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Review: Black Swan


Grace, endurance and a tolerance for pain, these are all three aspects of a talented ballet dancer. They are also characteristic of a wrestler, so it should be no surprise that Darren Aronofsky followed up his 2008 hit The Wrestler with Black Swan. Both films focus on the sacrifice asked of these professionals: self doubt, surreal expectations, and extraordinary committment, so much so that it begins to tear them apart. So when it was announced that Natalie Portman would be taking the lead I was hesitant. She had never pulled of anything like this before.

Natalie Portman, much like Mickey Rourke in The Wrestler, is playing a mirror of herself. She has never really acted in any darker material previous to Swan, but that only serves to make her performance here much more impressive. It is only when Nina's mother says, "where is my sweet little girl?" and Portman snaps back, "she's gone now!" that the implications are realized, Portman is done playing the girl next door.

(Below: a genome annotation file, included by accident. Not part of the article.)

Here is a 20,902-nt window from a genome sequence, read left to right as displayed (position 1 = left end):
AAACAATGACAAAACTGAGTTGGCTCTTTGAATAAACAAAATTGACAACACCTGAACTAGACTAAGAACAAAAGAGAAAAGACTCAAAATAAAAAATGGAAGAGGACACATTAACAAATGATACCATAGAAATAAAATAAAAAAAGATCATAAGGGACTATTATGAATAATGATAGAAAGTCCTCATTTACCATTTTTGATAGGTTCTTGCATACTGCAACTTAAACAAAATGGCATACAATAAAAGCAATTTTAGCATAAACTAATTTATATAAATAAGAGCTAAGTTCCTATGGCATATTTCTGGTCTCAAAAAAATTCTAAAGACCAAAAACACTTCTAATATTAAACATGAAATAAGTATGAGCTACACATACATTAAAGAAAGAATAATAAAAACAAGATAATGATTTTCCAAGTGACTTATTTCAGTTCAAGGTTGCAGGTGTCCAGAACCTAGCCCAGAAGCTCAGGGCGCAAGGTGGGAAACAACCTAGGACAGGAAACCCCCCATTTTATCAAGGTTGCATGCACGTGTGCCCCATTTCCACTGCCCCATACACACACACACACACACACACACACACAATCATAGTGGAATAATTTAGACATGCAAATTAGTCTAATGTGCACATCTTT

The horror of Black Swan is that beneath the glittering lights, the showmanship, and the elegance lies sheer brutality. One shudders to think of the toll the punishment takes on the bodies of these women. Wrestling is a violent sport, but its physicality is worn on its sleeve. Ballet is deceptive in its methods.

So when Nina (Natalie Portman) finds herself up for the role of Swan Queen in Thomas's (Vincent Cassel) new production of Swan Lake, she needs to decide if her way of life is worth being passed over again and again. Technically, she is a perfect dancer, but she is timid and lacks the passion that playing both the White and Black Swans requires.

In really straining herself for the lead, Nina finds herself pushed to the brink by her obsessive mother and newfound competitor, Lily (Mila Kunis). Perfection requires everything, Darren Aronofsky's film announces, and sometimes giving it all your all is not enough.

The problem with Black Swan is that it never really strives to scratch below the surface. It is already known that excellence comes at a high cost. The Red Shoes displayed that artistic mentality quite brilliantly. It isn't the passion that drives Nina, but her own ego.

Another source of conflict is found in Portman's performance. Nina is clearly broken at the beginning, so her arc is not as pronounced. The ramblings of a crazed ballerina are only of interest if it is the result of a transformation. She snapped long before the opening credits.

**1/2 out of ****

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